The Proliferation of Electric Scooters

Melissa H. Katz, Esquire
August 28th, 2019
By: Melissa H. Katz, Esquire

After being introduced in the D.C. area in 2017, electric scooters have gained popularity as evidenced by their usage in various localities throughout Virginia. Local governments have created pilot programs to examine whether this mode of transportation should be officially adopted1. While electric scooters are toted as both a means to reduce traffic congestion and protect our environment, they have also generated a plethora of complaints and safety concerns from both pedestrians and motorists, alike. Issues have arisen either because local governments have not sufficiently planned for electric scooter use and/or because of errant operators. After one municipality contracted with an electric scooter vendor, hundreds of scooters were dropped off the next day and before the City had finalized the areas of scooter usage, leading to headaches and confusion2. Motorists and pedestrians have also expressed frustrations resulting from electric scooter users flagrantly violating prohibitions against riding on sidewalks; ignoring traffic laws as applicable; and disregarding vendor’s rules regarding age restrictions, multiple users at one time, and careless abandonment of the scooter after use.

With the proliferation of electric scooters, this year’s Virginia General Assembly modified certain statutes to specifically address this method of transportation. Va. Code §46.2-100 now defines “motorized” scooter as any vehicle that is designed to allow a rider to sit or stand, has no vehicle identification number issued by a manufacturer, is powered in any way by an electric motor, weighs less than 100 pounds and has a maximum speed of 20 miles per hour. Va. Code §46.2.904 was modified to give local governments authority to regulate use of electric scooters on designated sidewalks and in crosswalks. If there is no ordinance prohibiting such use, scooter riders can use a sidewalk or shared-use path with the same “rights and duties of a pedestrian under the same circumstances.” This would require a scooter user to abide by the same rules crossing a road or governing a crosswalk that apply to a pedestrian. A fine of up to $50.00 can be assessed for violation of the statute. Different rules apply if the electric scooter is being operated on a street or roadway, and under those circumstances electric scooter riders share the same rights and duties of the road as bicyclists. See Va. Code §46.2-905.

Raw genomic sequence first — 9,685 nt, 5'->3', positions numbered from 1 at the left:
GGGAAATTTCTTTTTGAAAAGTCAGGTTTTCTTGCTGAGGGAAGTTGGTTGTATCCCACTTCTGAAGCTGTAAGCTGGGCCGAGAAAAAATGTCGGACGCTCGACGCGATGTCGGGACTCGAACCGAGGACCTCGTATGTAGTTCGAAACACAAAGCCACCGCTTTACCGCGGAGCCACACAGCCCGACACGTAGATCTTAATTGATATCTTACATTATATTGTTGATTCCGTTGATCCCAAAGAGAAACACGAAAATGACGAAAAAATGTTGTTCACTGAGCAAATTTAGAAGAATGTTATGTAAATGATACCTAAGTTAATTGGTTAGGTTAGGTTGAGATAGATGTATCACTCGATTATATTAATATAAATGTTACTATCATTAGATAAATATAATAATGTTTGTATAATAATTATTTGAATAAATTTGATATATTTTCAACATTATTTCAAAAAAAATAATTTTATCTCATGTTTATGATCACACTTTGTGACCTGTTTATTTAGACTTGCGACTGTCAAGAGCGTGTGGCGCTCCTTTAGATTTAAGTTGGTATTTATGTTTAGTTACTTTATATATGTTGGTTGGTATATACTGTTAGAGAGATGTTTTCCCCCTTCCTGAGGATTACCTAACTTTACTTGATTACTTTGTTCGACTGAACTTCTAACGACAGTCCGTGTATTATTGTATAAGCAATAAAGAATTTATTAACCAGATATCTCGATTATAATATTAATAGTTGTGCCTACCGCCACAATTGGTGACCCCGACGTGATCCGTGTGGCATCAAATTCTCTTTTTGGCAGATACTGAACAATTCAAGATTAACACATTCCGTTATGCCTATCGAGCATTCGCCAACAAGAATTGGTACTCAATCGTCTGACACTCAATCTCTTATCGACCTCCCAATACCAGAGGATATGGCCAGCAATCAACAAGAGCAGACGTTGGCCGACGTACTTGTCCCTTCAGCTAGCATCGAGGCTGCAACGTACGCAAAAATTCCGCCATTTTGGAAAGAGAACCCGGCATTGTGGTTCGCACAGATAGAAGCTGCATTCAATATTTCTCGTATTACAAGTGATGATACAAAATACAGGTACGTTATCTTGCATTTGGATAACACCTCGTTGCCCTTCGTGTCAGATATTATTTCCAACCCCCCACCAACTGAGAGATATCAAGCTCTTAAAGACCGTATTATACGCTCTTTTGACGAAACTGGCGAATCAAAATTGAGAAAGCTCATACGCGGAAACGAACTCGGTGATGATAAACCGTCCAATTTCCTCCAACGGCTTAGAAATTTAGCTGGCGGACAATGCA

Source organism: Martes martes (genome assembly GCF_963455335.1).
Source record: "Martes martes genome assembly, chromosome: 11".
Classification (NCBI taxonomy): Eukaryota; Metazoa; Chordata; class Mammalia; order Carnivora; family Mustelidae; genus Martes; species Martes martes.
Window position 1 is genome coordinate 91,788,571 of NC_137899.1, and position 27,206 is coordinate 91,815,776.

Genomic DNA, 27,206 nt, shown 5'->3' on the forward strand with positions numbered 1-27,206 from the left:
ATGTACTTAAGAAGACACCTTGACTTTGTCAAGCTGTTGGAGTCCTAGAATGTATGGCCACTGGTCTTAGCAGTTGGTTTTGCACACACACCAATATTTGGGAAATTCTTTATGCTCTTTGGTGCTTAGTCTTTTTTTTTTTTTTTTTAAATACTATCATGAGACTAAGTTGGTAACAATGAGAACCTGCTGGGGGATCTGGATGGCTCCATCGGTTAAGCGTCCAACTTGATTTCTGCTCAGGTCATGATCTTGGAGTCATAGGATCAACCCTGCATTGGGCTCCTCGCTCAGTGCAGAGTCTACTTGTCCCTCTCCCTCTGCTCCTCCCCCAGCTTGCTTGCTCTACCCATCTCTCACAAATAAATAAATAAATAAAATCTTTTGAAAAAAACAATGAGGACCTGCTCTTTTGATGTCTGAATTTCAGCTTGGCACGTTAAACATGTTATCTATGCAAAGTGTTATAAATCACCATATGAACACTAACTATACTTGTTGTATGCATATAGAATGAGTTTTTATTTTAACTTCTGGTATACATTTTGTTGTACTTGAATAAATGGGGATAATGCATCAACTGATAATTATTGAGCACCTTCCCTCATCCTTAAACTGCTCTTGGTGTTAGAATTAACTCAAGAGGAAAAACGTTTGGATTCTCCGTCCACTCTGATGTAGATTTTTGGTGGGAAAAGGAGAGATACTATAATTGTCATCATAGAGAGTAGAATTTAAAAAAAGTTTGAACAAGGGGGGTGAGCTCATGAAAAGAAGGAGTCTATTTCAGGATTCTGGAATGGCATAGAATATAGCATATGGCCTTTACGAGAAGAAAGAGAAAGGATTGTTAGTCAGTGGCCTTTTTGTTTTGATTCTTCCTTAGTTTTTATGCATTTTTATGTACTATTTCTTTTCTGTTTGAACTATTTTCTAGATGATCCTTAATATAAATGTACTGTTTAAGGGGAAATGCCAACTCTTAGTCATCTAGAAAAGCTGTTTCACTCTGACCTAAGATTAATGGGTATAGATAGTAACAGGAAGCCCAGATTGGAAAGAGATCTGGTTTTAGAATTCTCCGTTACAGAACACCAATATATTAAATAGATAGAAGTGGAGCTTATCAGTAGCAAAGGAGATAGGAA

Given the lack of uniformity in the areas of usage, regulation, and enforcement, it is no surprise that scooter operators often violate the local ordinances and vendor’s rules. This creates additional hazards for motorists since scooters can go as fast as 20 mph. Scooter operators are often observed zipping up and down sidewalks and in and out of traffic, riding two riders at a time, and/or allowing minors to operate in violation of local regulations. Without better education regarding applicable laws, safe usage, and enforcement by the local governments, motorists need to be on high alert and wary of renegade electric scooter riders. The best advice is continue to drive defensively and maintain a proper lookout for all methods of transport. The injection of electric scooters may intensify as the Code of Virginia has also been amended so that if a locality does not adopt a licensing ordinance, regulation or other action by January 1, 2020, electric scooters can be deployed without formal regulation. See Va. Code §46.2-1315.

  1. Most recent electric scooter developments include The City of Fairfax launching its own year-long pilot program, effective July 8, 2019; Arlington County Board extending its pilot program through 12/31/19; and recent electric scooter use approved in the Town of Vienna, City of Falls Church, Merrifield, and George Mason University, and the City of Roanoke.
  2. The Virginian-Pilot, Aug. 29, 2019, “Electric scooters descend on Hampton Roads overnight, surprising city officials.”


This blog and the information provided has been prepared by Bancroft, McGavin, Horvath & Judkins, P.C. (“BMHJ”) for information purposes only and is not intended nor to be construed as legal advice. This blog may contain the opinions of the members and associates of this firm on various legal issues and is not legal advice. Read More